QUESTION THREE: A games developer recently came out against events such as Steam Sales, claiming they create a "culture of waiting" in which nobody buys games and instead waits and waits to see if the price will go down, which can hurt sales and thus hurt development companies like his. To counter this, he plans to release his game in alpha for $8, at $12 when it hits full Steam release, and then raise the price to $16 a week after release, which will become the permanent price. Anyone see this idea catching on?
Todd Vote - o his idea to counter the people waiting for a cheaper price, is to offer a cheaper price before the game is finished? I'm not sure I see how this is going to help much of anything. I mean, is the idea here not to make them wait for the cheaper price? See, if I am a developer, what I am learning from this "culture of waiting" is that maybe... just maybe the consumer thinks the price points are too high. I mean, they are willing to wait for great games to be cheaper. Clearly the problem here is the Steam Sales, and not at all the high price of games.
Dan Watson - Nope not at all. Let's be honest when this guy's game doesn't sell at a peak anymore he will drop the price to get the next set of gamers that were waiting. Look there are people who do midnight releases in October knowing already that the game will be at least $20 cheaper come late November. Does that stop them from buying at full price? No because some people want to play a solid game right away. Price drops and sales are great for gamers and companies alike.
Robert Cooper - Eh, I don't think so. While the guy is right, Steam does make me wait on games, if a game is good enough, I will go out and buy it new (see Castlevania: Lords of Shadow 2). if I have the money and feel like it is that damn good and I HAVE to play it. While I can respect not dropping your game price, and even raising it after the first week, I feel like that will hurt your sales, unless it is a big title OR just that damn good. Because as a cheap ass who raids pawn shops, ebay, and goodwills in an attempt to stretch his meager amount of cash for the maximum amount, a game never dropping in price means I probably WONT be buying it. While my buy wont be that important, there are others like me, and we all add up.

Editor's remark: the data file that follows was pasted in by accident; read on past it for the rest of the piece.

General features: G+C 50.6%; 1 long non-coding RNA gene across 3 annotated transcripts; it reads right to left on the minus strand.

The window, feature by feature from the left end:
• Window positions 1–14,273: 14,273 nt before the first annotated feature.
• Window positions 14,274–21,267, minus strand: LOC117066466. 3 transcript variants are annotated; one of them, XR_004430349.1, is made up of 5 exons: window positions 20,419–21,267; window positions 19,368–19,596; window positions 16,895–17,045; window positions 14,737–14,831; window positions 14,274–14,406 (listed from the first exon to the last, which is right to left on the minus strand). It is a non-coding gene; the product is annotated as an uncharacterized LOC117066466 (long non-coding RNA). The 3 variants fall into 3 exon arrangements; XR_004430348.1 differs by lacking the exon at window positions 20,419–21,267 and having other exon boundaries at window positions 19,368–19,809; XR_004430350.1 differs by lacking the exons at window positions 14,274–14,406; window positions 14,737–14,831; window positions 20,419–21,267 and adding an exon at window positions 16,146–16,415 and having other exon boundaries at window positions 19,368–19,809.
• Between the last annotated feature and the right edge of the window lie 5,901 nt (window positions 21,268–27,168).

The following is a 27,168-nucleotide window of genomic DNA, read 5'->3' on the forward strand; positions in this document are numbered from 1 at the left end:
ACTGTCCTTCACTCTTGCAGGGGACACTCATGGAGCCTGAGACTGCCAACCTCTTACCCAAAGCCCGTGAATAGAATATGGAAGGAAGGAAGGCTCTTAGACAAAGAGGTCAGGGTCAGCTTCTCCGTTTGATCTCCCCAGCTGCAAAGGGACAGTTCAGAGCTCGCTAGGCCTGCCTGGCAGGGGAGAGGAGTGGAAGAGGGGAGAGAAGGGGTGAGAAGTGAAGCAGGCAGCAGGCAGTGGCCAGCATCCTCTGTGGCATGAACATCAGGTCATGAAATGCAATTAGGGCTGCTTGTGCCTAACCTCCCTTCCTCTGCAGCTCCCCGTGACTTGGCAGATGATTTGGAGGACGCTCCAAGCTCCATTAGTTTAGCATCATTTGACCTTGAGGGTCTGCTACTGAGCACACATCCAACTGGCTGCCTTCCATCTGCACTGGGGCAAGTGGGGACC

Sean Walker - Although I don't agree with the idea that a "culture of waiting" has emerged because of game sales, I like the idea of a lower priced game in the first couple of weeks. It is certainly an interesting way in attempting more people to purchase new games on day one. What prevents Steam from putting the game on sale though? Can they put the game back at $8 for a sale, which would prove the method ineffective?
Quizmaster - Dan is the most correct, for 2391 points, because I'dd say all those launch numbers for games like Call of Duty might put the lie to this theory, but I could see it affecting smaller development companies more. On the other hand, I think it was Gone Home that showed skyrocketing numbers when it went on Steam Sale during December, and the creators of that seemed thrilled just to get the attention.
On a separate note, Castle Doctrine, which is the game that is being released under this escalating price plan, actually looks like a really good game, so I'd encourage you to check it out.